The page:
Doctors Smith and Longo go on to state that studies have shown that two-thirds of doctors tell patients at the initial visit that they have an incurable disease, but only about a third actually state the prognosis—at any time. The doctors wonder what conversations took place between the CanCORS study patients and their physicians. For instance, if patients were told their disease was incurable, did they not understand or did they choose not to believe what they were told? These are important questions to ask. Doctors Smith and Longo add that it is not easy to tell patients that they are going to die, so most doctors choose not to do so. This might explain their joint observation that, two months before death, half of all patients with lung cancer had not heard any of their doctors use the word ‘hospice.”
Most patients want to know whether or not they can be cured, and physicians can provide them with the information they need in order to plan for their remaining life, note Smith and Longo. They suggest the “ask, tell, ask” conversation.
Ask patients what they want to know about their prognosis.
Tell them what they want to know.
Ask, “What do you now understand about your situation?”
Physicians require assistance in holding conversations that acknowledge death and that help patients with life-limiting illness to understand their curability, observe Smith and Longo. And, they add, this is not one hard conversation for which doctors can muster the courage; rather, it is a series of conversations that must take place over time from the first existential threat to life”
Recommendations for physicians include:
State the prognosis at the first visit.
Appoint someone in the office to ensure that a discussion of advance directive options occurs.
Help to schedule an informational visit from a local hospice within the first three visits.
Offer to discuss prognosis and patient/family coping at each illness transition.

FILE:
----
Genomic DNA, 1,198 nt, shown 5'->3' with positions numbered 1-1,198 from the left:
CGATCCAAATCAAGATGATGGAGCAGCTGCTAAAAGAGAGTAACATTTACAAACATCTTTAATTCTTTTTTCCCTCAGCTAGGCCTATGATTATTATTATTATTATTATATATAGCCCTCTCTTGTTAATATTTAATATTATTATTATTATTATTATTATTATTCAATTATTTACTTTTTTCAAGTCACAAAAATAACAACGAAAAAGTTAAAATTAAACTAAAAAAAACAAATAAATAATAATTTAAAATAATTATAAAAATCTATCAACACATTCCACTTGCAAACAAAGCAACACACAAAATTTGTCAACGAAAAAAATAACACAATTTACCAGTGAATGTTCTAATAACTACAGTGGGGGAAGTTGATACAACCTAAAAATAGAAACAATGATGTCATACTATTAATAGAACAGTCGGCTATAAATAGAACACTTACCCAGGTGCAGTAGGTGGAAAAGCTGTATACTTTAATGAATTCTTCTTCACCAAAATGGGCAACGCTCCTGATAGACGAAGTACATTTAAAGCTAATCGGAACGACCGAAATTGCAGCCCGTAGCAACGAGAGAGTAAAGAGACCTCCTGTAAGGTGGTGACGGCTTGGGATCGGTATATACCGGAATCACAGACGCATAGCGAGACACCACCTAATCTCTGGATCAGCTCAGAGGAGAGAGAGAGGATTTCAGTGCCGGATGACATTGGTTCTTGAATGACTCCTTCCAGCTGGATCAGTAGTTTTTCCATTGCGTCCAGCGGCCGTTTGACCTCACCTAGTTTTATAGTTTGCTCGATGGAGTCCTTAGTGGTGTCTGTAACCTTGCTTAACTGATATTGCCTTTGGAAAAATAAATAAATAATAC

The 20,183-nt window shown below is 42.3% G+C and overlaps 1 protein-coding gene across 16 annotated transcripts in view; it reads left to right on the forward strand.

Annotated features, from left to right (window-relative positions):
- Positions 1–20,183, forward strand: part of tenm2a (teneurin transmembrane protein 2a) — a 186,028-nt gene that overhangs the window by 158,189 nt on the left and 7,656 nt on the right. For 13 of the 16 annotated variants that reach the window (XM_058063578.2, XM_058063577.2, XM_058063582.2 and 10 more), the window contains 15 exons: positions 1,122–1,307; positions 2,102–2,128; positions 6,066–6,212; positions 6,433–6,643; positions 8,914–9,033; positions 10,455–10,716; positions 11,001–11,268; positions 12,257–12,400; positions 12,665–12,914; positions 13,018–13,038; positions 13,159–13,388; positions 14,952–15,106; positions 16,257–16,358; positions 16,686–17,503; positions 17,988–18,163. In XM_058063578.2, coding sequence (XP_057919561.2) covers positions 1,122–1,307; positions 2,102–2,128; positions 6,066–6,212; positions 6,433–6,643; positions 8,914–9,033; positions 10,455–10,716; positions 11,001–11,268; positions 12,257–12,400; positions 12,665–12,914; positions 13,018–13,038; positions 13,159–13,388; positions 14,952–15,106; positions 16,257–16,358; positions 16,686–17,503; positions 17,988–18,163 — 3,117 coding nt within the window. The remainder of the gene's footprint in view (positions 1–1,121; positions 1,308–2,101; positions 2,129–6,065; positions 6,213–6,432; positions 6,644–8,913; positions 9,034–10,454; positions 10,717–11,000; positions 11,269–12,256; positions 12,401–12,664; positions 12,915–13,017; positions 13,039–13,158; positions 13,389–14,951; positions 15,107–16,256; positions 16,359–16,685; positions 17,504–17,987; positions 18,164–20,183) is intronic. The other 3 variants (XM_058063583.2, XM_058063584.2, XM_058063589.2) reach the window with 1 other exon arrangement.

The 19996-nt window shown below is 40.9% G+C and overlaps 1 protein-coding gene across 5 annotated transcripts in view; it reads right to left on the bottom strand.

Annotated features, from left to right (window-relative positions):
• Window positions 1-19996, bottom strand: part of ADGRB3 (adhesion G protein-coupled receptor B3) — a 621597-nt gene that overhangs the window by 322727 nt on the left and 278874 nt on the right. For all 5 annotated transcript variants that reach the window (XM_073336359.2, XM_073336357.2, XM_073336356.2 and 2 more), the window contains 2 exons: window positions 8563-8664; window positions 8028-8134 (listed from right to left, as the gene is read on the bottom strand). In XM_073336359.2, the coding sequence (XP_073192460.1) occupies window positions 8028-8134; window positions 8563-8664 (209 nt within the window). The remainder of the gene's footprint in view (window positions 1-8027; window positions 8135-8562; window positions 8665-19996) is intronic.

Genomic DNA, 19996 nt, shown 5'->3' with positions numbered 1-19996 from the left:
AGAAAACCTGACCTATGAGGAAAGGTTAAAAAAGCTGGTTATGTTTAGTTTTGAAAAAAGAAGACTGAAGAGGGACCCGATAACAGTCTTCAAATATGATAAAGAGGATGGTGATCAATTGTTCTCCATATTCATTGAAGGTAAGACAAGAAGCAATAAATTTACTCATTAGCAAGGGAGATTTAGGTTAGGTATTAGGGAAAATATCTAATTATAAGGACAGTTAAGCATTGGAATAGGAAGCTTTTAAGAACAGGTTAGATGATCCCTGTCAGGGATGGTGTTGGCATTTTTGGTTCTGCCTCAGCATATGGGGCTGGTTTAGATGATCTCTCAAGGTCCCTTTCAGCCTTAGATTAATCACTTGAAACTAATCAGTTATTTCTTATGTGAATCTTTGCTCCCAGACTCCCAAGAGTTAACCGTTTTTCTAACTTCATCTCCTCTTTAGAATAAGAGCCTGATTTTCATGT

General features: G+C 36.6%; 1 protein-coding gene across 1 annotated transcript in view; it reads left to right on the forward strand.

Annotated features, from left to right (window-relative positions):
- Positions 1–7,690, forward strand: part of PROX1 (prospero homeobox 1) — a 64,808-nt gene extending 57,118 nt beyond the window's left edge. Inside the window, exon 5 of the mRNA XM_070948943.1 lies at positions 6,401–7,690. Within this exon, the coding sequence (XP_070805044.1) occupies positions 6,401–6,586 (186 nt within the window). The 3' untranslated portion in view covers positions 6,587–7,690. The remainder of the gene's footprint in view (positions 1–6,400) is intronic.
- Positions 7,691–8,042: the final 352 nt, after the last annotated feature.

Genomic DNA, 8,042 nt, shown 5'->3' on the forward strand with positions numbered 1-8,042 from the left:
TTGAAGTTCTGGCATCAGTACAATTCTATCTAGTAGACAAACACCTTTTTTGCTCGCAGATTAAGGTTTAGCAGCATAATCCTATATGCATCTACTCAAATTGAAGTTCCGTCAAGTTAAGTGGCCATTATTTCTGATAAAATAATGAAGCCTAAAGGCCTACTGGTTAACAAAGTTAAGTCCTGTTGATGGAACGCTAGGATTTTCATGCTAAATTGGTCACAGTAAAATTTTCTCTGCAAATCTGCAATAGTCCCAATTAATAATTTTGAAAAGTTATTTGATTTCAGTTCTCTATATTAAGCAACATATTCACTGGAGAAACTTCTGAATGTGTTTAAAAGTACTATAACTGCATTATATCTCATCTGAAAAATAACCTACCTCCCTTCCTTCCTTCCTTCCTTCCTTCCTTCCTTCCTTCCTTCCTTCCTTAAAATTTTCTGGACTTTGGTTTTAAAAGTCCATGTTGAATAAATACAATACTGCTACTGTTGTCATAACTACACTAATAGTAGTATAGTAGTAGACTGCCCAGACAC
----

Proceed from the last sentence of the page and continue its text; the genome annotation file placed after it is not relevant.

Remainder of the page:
If patients are offered truthful information—repeatedly—on what is going to happen to them, they can make more informed decisions and choices regarding their plan of care, assert Smith and Longo. Doctors have the tools to help patients make these difficult decisions; they just need the gumption and incentive to use them.
Joint Commission launches educational campaign
Helping seriously ill patients and their families to become proactive in understanding and seeking the services of palliative medicine and hospice is the focus of a new educational campaign from The Joint Commission. Entitled “Speak Up: What You Need to Know about Your Serious Illness and Palliative Care,” the program offers free downloadable brochures, videos and posters.
Topics addressed in the brochure include how and when to get palliative care, questions palliative care specialists might ask patients, questions for patients to ask their palliative care providers and where to get more information.
The campaign, which was launched in October 2012, was developed in collaboration with the American Academy of Hospice and Palliative Medicine, the Center to Advance Palliative Care, the Hospice and Palliative Nurses Association and the National Hospice and Palliative Care Organization.
James Wright, D.O., is a regional medical director at VITAS Healthcare, the nation’s leading provider of end-of-life care. To learn more about VITAS, please visit www.VITAS.com